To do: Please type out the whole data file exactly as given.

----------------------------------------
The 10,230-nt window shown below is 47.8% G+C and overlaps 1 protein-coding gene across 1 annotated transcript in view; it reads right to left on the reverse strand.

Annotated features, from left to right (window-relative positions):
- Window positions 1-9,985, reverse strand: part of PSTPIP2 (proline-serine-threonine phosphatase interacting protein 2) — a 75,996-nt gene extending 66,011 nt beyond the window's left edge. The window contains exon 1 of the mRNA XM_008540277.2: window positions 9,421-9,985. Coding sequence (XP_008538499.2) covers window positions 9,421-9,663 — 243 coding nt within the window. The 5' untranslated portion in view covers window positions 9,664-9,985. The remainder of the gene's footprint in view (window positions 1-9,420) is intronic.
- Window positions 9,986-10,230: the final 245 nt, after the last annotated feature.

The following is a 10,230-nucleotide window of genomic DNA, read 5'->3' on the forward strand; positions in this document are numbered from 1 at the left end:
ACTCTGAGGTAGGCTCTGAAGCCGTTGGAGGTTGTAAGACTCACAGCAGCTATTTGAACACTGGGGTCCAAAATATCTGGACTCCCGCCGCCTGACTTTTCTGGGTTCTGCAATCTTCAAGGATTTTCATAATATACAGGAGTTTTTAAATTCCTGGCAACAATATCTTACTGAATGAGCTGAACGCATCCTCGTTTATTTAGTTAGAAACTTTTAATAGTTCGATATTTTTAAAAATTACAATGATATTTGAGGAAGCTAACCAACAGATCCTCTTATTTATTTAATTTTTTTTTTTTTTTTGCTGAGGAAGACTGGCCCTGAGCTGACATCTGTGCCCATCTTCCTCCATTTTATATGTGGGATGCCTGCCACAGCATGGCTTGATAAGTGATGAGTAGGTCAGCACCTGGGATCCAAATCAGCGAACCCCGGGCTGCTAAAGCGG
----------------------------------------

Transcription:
The 10,230-nt window shown below is 47.8% G+C and overlaps 1 protein-coding gene across 1 annotated transcript in view; it reads right to left on the reverse strand.

Annotated features, from left to right (window-relative positions):
- Window positions 1-9,985, reverse strand: part of PSTPIP2 (proline-serine-threonine phosphatase interacting protein 2) — a 75,996-nt gene extending 66,011 nt beyond the window's left edge. The window contains exon 1 of the mRNA XM_008540277.2: window positions 9,421-9,985. Coding sequence (XP_008538499.2) covers window positions 9,421-9,663 — 243 coding nt within the window. The 5' untranslated portion in view covers window positions 9,664-9,985. The remainder of the gene's footprint in view (window positions 1-9,420) is intronic.
- Window positions 9,986-10,230: the final 245 nt, after the last annotated feature.

The following is a 10,230-nucleotide window of genomic DNA, read 5'->3' on the forward strand; positions in this document are numbered from 1 at the left end:
ACTCTGAGGTAGGCTCTGAAGCCGTTGGAGGTTGTAAGACTCACAGCAGCTATTTGAACACTGGGGTCCAAAATATCTGGACTCCCGCCGCCTGACTTTTCTGGGTTCTGCAATCTTCAAGGATTTTCATAATATACAGGAGTTTTTAAATTCCTGGCAACAATATCTTACTGAATGAGCTGAACGCATCCTCGTTTATTTAGTTAGAAACTTTTAATAGTTCGATATTTTTAAAAATTACAATGATATTTGAGGAAGCTAACCAACAGATCCTCTTATTTATTTAATTTTTTTTTTTTTTTTGCTGAGGAAGACTGGCCCTGAGCTGACATCTGTGCCCATCTTCCTCCATTTTATATGTGGGATGCCTGCCACAGCATGGCTTGATAAGTGATGAGTAGGTCAGCACCTGGGATCCAAATCAGCGAACCCCGGGCTGCTAAAGCGG